An ecological sermon, bildungsroman, mystery, fairy tale, and horror story all combined into a novel about an improbable journey.
This book changes on you, quickly and constantly. It begins as a trite ecological fairy tale with simplistic dialogue and then suddenly pulls you into a world where direction shifts and the fear or euphoria you felt while reading the initial pages—depending on your political bent regarding humanity’s impact on nature—becomes much more complex and edgy. The writing evolves into something substantial. Ex-schoolteacher Adrien Thomas, rudderless and self-loathing, is full of angst about his wife Michelle’s business trip to Ireland. Suddenly the Earth erupts with trees, breaking homes, buildings, streets, and society to bits, and Adrien fears he may now be separated from his wife for a very long time. He meets a woman named Hannah and her son, Seb, in the ruins of the city and they decide to travel to find Hannah’s brother, Zach, a woodsman better suited for this new forest world. On their way they see that the tree apocalypse is everywhere, a world event. The journey is reminiscent of Cormac McCarthy’s The Road as it turns violent and dark, not just beneath the gloaming of the tree canopy, but within each character’s moral center. There's murder, survival, and a grim new order—but magical realism turns it to hope, and some surreal and mythic animals and beings in the forest help fulfill the journey. By the end, Adrien becomes something very much other than the man who started the journey in the dead of night.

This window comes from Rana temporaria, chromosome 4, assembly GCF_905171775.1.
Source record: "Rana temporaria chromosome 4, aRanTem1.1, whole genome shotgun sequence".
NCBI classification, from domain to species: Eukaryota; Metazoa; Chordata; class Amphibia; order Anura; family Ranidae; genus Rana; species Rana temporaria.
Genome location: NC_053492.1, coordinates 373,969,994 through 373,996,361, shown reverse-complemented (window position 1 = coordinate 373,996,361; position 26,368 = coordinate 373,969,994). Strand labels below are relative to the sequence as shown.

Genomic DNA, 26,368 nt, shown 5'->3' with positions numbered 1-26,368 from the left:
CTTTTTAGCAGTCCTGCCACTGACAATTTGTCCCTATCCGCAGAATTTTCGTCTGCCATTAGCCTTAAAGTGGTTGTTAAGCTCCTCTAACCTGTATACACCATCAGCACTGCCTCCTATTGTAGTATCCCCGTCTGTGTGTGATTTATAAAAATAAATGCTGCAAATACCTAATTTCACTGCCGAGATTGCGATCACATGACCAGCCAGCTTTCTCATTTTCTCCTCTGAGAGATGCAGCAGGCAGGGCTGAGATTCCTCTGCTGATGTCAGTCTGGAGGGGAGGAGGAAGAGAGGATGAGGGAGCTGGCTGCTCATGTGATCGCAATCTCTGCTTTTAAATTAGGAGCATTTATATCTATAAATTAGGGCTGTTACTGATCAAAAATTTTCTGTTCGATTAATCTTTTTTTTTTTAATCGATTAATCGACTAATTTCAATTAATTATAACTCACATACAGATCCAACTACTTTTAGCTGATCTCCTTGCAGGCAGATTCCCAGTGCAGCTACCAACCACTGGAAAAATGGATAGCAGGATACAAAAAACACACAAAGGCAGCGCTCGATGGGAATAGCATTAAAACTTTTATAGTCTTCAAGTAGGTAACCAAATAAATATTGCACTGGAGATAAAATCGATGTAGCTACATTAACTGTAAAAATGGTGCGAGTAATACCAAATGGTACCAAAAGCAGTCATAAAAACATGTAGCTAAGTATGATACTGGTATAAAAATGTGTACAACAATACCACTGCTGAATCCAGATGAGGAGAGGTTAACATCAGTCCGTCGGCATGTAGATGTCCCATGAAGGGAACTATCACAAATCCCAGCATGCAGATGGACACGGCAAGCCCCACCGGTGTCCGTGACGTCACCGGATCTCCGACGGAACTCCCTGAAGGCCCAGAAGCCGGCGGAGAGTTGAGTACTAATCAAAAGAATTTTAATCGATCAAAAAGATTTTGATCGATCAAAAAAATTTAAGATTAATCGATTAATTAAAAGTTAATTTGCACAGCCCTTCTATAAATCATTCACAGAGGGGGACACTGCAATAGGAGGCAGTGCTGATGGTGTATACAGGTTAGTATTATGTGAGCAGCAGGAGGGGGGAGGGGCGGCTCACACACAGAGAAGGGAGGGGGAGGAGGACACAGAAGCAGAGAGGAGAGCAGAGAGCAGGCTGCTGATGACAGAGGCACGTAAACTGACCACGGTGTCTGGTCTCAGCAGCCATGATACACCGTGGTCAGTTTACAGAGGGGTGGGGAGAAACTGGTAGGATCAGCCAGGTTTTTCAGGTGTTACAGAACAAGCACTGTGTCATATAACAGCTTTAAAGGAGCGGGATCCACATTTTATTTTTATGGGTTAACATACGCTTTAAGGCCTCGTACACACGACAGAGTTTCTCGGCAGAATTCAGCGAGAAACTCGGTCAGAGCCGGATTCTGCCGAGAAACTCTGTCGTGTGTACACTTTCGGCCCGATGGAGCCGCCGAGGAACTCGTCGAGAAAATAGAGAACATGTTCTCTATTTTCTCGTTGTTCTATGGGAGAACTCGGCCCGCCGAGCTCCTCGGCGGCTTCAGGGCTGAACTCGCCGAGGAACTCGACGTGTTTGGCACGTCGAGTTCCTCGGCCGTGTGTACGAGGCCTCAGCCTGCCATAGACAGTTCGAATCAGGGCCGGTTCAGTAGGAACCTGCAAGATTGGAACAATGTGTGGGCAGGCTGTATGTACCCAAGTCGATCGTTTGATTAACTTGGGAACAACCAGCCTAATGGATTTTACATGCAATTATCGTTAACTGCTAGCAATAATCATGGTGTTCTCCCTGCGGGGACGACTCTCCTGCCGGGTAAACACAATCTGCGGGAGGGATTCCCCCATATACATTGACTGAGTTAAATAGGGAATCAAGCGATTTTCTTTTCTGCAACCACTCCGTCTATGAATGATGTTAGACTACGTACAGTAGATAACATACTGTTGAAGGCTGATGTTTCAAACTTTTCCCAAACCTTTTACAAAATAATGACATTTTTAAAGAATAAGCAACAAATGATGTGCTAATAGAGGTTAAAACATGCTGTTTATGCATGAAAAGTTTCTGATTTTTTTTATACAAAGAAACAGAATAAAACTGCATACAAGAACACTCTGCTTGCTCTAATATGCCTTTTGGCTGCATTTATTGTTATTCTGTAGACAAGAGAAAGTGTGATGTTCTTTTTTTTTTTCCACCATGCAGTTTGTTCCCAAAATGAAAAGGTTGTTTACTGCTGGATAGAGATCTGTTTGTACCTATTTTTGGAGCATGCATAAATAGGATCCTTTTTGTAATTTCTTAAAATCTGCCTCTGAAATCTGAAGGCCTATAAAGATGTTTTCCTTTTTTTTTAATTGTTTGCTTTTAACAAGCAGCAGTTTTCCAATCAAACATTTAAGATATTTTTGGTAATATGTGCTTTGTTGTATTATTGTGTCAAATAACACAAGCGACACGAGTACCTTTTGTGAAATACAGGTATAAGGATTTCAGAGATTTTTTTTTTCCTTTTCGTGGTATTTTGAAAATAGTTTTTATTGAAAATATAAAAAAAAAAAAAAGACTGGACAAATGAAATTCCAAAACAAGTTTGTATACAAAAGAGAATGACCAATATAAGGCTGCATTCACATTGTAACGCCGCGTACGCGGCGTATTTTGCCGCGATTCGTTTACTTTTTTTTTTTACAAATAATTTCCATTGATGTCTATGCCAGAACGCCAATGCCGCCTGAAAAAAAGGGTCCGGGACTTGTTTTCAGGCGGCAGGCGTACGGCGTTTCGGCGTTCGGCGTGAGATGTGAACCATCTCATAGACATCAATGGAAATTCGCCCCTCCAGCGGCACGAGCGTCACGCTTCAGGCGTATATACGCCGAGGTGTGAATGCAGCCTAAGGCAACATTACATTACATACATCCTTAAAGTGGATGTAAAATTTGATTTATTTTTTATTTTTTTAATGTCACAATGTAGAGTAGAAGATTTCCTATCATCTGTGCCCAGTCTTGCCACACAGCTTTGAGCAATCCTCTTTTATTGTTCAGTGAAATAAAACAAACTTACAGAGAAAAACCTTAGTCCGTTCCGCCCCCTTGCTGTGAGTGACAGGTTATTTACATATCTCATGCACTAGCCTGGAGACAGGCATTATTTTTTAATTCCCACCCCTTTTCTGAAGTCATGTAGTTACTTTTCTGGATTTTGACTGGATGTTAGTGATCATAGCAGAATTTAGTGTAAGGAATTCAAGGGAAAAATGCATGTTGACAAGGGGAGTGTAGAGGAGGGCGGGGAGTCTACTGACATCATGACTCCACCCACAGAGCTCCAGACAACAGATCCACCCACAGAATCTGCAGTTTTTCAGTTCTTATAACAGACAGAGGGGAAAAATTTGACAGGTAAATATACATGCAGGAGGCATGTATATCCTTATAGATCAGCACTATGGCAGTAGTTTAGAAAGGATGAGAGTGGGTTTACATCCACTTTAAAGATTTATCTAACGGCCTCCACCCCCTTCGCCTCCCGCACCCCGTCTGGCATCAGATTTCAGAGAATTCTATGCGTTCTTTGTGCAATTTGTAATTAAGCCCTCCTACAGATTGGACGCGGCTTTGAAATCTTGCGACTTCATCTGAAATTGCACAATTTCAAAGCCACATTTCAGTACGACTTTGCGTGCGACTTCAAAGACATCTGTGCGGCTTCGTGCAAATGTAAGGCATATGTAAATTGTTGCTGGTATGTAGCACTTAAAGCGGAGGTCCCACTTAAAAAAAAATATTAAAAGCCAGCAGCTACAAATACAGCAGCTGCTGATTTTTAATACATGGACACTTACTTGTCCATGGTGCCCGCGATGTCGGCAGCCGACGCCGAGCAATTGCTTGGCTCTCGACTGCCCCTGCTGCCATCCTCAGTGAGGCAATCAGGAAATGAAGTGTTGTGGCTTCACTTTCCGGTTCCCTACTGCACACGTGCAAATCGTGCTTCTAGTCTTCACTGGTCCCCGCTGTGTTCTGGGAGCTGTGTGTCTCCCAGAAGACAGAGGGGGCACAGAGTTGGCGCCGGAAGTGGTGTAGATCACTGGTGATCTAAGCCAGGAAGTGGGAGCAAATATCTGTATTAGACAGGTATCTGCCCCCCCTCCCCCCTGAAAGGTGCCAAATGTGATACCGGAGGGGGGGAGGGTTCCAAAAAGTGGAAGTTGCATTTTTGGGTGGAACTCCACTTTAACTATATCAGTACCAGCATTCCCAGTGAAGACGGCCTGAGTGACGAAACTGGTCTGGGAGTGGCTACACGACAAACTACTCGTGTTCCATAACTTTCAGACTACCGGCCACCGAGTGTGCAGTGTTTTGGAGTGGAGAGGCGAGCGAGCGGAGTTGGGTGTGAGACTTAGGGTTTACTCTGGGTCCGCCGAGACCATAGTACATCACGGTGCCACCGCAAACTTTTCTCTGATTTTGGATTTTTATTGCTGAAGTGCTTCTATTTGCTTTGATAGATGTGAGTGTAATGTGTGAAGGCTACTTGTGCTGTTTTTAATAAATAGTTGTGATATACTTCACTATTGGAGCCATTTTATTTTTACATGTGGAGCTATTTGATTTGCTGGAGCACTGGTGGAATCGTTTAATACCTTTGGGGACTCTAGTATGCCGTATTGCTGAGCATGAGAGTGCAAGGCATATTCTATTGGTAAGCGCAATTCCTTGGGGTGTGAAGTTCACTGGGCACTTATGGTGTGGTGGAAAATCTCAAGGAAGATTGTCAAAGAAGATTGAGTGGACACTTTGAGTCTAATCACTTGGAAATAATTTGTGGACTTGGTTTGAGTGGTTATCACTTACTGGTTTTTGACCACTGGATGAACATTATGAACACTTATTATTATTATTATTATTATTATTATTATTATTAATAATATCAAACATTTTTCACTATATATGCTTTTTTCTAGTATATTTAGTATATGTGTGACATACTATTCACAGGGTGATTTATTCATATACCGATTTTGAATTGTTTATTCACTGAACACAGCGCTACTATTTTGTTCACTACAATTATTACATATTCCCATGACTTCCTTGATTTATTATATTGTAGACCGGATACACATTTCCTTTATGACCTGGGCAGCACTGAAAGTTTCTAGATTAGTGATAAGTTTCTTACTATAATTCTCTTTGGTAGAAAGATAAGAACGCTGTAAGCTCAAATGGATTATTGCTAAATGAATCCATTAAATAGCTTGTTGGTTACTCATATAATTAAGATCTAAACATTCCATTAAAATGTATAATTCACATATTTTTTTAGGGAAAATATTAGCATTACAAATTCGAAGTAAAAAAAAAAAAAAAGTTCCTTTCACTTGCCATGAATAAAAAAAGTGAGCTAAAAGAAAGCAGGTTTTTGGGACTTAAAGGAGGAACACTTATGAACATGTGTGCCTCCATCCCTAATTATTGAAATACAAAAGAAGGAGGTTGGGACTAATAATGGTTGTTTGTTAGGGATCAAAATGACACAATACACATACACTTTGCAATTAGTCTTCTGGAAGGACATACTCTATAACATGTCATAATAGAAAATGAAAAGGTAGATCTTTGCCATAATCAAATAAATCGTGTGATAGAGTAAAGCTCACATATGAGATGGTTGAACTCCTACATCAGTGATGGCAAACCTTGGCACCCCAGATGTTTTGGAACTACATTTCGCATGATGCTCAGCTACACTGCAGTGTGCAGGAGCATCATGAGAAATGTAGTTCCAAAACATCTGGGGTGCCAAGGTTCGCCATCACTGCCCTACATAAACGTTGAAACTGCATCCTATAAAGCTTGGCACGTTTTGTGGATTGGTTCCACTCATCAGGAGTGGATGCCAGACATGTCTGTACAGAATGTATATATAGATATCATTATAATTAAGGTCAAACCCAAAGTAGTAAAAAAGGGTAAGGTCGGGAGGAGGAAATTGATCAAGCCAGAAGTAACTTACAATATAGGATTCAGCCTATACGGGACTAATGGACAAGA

A big, unclassifiable novel; it's worth the effort to enter a world that is never what it appears.